- The blade on the North Fork measures 75.50mm(2.97"), 12.3mm at the heel and 1.8mm at the same spot. For a folder it's rather thin, but still plenty strong for the tasks suitable for the folder of its size, in other words I wouldn't call it a delicate use knife, but you can always use it for delicate tasks, especially if you grind a delicate edge on it, I'll talk about that in a bit. North Fork features a sabre grind, drop point blade. Tapering section has a nice satin finish on it, and the flats at the spine have more coarse finish. The factory edge was standard 30° inclusive, but it was dull by the time I got my hands on it. Factory edge was on the coarse side, which I could tell while examining the edge, somewhere between 400-800 grit. Gimping is also present on the blade, in two separate sections at that. While the back gimping can be considered as grip or support improvement, the one at the blade tip is purely decorative. You can see both on the North Fork top image. There is also a slight recurve present on the blade, not overly pronounced, but at the same time it is enough to make sharpening the blade on the standard flat stone impossible. Either a belt grinder, or The Edge Pro sharpening system with its narrow stones, or as I did, flipped the whetstone stone 90° and used narrow side of it. Recurve does increase cutting edge length, not by much, but it does. You'll have to decide whether or not that small increase in edge length, plus increase in cutting ability are worth the increase in sharpening difficulty. Overall, North Fork is a very decent cutter, combination of the blade geometry, edge profile and thin blade. And finally, few words about the blade steel, which is the Crucible CPM S30V stainless steel.

As I said above, CPM S30V steel is widely used in high end knives and fixed blades. You can read more about the steel and the history of its creation in the link. In short, CPM S30V steel is one of the very few specifically designed for the knives. It's pretty successful in that regard, of course there are better choices given the specific task, but all in all, its a very decent knife steel. Based on my past experience with it, which I'd say is pretty extensive, since I've used CPM S30V steel knives in all shapes and sizes and at various hardness, I'd say that it works quite well with fine, polished edges, and even better with coarse edge. Fine edge isn't the best choice in most cases, save for the thin edge kitchen knives, but on the other hand, if the user prefers push cutting then it's still better vs. coarse edge. Ideally, if I was working with a custom knife maker, for a knife of this size or even bigger ones, I'd prefer hardness above 60HRC, and some custom makers do take CPM S30V steel to 62HRC. Given proper heat treatment and geometry CPM S30V steel won't chip even at 62HRC. North Fork is in the 58-60HRC range, which is ok, but 58HRC is on a softer side to me, and I can't really tell the difference in terms of sharpening difficulty between 58HRC and 60-61HRC, while I can tell the difference in terms of edge holding on the same steel when hardness is 1-2 HC higher/lower. Although, to tell that difference you really need to sharpen high performance edges. With thicker, rough edges hardness difference isn't that pronounced, not 1-2 points, proper sharpening matters far more. As for the rest, CPM S30V steel is a stainless steel, so the required maintenance efforts are not that great, but still, you need to make sure it's stored clean and don't neglect it, otherwise it will rust.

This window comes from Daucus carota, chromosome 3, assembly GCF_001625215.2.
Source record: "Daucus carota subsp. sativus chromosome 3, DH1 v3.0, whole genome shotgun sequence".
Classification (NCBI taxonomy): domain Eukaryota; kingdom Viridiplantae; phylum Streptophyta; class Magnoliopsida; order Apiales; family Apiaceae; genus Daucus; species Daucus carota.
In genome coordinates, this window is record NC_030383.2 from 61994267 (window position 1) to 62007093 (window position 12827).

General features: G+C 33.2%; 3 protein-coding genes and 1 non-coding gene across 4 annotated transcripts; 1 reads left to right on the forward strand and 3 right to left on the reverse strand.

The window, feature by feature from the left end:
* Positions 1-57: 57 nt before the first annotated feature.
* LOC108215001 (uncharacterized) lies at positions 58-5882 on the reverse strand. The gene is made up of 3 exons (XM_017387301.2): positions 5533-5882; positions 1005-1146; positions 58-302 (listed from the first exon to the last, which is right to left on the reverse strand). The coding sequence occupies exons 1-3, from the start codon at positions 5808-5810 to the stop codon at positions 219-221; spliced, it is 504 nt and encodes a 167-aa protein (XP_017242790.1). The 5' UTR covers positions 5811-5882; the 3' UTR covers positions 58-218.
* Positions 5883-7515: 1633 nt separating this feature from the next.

- Overall, North Fork knife a bit more difficult to sharpen due to its recurve blade, compared to the straight blades made out of the same steel. Like I said, I had to flip the whetstones to use the narrow side on the recurve. The edge wasn't damaged, but I was thinning it down, so I had to use coarser stone to begin with. I've picked Bester 700 grit Japanese waterstone to grind the new bevel, and it was more than sufficient. The new bevels were ready in just under 5 minutes. Next was the 1200 grit King whetstone, then the 3000 grit synthetic (blue) aoto waterstone and, few strokes per side on the 5000 grit Naniwa Chosera waterstone, followed by probably 5 minutes on a 10000 grit Naniwa Chosera Super Finishing Synthetic Whetstone. To finish the process I've stropped the knife on 0.5µm diamond crystal loaded leather strop, 0.25µm diamond crystal strop, and a plain leather strop.